June 16, 2021

What Needs to Happen to Get Boeing’s 737 Max Flying Again?

After those tests, the F.A.A. will produce a report recommending training, which will be open to public comments for 15 days. After the public comment period, the agency will release its final training requirements.

Once the certification flights are done, the paperwork is complete and the training is set, the F.A.A. will issue an airworthiness directive instructing airlines how to install new software and fix other issues on the Max so that it can fly again. It will then release a separate document formally ending the grounding.

Boeing will also send a bulletin, containing much of the same information, to the airlines that operate the 737 Max. With those steps complete, pilots could begin training.

The F.A.A. is not the only aviation regulator that needs to clear the Max. Officials in Europe, Canada, Brazil and other countries will have to make their own decisions. And while there is a good chance that some international regulators may give the Max the all-clear at the same time as the F.A.A., some could take longer.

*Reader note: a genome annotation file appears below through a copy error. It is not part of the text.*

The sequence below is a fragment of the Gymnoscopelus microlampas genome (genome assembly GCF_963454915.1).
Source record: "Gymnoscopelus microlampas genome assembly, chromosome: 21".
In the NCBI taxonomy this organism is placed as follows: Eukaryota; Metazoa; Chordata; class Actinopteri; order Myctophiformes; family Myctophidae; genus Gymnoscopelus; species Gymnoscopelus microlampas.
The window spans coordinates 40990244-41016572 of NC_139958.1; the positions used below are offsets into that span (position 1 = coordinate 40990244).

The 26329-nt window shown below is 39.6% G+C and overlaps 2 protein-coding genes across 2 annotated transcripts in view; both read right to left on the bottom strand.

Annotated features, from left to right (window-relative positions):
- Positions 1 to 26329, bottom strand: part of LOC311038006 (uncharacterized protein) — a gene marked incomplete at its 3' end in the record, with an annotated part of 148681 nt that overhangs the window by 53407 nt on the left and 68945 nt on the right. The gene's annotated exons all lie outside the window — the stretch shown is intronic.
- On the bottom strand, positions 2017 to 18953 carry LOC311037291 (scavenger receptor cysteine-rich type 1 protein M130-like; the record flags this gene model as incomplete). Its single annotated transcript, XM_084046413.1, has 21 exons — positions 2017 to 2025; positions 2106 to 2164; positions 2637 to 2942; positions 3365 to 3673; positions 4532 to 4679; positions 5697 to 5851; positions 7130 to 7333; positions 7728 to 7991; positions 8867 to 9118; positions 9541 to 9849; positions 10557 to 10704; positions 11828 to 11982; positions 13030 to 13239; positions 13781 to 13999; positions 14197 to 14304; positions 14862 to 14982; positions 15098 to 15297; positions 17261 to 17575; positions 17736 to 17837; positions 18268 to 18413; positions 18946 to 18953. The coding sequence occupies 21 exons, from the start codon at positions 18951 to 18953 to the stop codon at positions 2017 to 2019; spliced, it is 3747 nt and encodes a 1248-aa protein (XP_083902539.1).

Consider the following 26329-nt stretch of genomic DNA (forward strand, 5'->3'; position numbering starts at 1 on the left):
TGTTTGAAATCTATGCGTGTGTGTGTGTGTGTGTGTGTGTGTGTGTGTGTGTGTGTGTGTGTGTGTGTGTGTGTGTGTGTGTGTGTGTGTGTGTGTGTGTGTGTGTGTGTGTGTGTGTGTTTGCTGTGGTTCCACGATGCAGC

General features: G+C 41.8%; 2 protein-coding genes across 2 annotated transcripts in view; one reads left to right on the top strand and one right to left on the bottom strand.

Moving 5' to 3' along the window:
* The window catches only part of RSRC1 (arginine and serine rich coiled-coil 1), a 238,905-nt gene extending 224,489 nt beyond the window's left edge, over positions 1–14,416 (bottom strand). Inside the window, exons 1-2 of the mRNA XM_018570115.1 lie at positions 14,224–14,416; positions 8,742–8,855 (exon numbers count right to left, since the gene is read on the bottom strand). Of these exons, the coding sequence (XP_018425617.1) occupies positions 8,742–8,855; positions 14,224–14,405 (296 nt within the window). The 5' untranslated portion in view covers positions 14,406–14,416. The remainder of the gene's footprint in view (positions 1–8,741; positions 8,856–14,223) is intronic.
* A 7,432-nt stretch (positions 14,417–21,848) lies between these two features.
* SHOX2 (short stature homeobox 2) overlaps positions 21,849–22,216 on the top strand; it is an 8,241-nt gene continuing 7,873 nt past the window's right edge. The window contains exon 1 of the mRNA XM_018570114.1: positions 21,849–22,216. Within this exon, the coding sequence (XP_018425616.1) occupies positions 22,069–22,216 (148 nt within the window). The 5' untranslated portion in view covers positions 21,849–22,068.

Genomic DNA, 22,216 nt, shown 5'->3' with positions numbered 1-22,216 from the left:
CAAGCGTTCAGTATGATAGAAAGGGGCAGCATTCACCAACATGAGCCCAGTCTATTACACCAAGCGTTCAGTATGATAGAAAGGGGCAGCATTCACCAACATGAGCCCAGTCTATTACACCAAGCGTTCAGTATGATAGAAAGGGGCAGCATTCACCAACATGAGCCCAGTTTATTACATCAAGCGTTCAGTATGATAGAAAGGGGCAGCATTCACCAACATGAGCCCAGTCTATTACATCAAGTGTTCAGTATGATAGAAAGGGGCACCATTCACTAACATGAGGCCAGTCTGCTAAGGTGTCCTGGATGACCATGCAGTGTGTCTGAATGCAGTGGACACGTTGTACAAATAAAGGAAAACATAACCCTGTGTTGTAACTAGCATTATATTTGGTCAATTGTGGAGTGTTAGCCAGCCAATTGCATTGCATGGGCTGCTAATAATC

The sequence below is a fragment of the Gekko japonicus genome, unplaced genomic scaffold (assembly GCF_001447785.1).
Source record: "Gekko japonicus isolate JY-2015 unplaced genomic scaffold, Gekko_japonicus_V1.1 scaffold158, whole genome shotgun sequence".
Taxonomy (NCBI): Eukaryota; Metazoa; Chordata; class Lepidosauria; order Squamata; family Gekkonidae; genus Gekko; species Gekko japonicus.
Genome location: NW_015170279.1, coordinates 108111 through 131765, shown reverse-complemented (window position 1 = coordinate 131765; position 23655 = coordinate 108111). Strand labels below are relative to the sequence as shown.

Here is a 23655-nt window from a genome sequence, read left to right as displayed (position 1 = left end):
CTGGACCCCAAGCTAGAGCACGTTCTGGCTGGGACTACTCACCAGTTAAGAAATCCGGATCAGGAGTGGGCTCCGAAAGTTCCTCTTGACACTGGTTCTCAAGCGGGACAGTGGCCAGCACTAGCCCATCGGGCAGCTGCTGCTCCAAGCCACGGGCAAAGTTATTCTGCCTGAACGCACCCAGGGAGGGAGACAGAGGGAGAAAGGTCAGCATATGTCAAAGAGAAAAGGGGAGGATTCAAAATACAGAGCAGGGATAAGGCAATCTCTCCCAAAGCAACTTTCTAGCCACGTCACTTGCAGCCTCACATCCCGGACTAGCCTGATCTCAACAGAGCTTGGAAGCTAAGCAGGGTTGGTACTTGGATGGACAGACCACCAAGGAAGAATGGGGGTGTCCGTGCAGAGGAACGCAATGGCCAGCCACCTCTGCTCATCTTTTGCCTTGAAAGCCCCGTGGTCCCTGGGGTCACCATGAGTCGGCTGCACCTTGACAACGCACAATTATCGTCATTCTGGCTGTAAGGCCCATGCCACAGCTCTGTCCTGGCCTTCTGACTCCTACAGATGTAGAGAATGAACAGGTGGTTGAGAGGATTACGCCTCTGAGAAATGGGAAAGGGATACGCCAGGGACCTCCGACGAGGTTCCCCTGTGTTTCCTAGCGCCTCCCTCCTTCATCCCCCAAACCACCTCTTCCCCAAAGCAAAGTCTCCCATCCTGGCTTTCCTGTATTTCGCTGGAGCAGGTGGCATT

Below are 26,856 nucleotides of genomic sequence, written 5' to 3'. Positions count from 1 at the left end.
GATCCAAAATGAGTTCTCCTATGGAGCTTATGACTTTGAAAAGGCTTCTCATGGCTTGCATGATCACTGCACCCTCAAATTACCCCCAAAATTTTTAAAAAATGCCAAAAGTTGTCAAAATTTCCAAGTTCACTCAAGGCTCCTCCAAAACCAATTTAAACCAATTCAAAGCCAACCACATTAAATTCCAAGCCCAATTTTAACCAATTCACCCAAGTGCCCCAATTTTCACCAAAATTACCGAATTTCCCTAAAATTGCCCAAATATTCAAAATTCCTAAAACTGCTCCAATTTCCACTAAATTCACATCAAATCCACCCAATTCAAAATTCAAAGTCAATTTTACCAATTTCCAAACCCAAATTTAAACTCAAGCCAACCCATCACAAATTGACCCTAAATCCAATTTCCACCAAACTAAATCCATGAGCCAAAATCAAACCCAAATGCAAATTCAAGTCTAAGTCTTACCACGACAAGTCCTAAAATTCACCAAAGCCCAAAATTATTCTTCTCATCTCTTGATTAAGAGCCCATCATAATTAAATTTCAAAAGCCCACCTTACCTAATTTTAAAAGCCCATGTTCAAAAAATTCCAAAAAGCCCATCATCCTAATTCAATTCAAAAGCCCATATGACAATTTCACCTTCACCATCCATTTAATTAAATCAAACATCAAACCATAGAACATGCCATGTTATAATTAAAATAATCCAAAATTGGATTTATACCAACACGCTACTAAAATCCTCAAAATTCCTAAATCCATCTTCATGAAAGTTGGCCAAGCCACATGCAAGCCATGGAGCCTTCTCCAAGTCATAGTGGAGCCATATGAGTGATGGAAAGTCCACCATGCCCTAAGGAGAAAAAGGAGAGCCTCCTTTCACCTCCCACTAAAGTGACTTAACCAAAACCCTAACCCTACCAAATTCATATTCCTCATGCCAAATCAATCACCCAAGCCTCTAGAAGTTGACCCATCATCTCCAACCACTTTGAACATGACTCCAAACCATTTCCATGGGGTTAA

When airlines are finally prepared to fly the Max, they will have to get their planes ready. That process — which involves checking all the plane’s systems, as well as its fluids, engines, tires and more — takes a week to 10 days per plane. Airlines are also likely to give the interiors a deep cleaning, and they will have to install the updated software, which should take only a few hours.

Boeing will go through a similar process for the roughly 400 jets built during the grounding that are now in storage. The backlog of completed jets contributed to Boeing’s decision to temporarily shut the 737 factory last month. It will take well over a year to deliver all the already built planes to customers, and Boeing wanted to stop the backlog from growing.

Moving the first planes out of storage and into the hands of customers will be a major milestone for Boeing, and it will signal that the return of the Max is imminent.

Article source: https://www.nytimes.com/2020/02/10/business/boeing-737-max-fly-again.html?emc=rss&partner=rss

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